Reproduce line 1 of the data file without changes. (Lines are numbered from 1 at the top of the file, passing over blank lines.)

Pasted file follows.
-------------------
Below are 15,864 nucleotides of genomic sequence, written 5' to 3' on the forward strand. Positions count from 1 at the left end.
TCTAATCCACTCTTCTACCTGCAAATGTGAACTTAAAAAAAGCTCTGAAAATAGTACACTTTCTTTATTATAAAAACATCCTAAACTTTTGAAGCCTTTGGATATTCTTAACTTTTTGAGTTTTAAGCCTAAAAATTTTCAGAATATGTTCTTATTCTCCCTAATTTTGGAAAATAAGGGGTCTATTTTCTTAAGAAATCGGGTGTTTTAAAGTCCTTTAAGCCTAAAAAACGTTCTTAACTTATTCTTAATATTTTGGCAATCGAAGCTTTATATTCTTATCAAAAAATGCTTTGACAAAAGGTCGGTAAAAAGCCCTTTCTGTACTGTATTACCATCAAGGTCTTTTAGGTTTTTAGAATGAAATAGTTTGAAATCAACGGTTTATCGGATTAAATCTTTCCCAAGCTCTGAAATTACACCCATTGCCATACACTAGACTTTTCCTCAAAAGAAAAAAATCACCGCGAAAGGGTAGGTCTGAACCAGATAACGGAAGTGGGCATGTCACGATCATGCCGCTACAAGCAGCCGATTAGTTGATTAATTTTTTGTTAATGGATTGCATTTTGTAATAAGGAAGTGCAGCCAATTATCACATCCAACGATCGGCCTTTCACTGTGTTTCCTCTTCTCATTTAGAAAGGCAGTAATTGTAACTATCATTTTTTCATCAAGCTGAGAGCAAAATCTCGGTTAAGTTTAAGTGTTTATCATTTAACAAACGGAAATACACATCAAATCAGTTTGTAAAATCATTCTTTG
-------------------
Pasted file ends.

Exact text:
Below are 15,864 nucleotides of genomic sequence, written 5' to 3' on the forward strand. Positions count from 1 at the left end.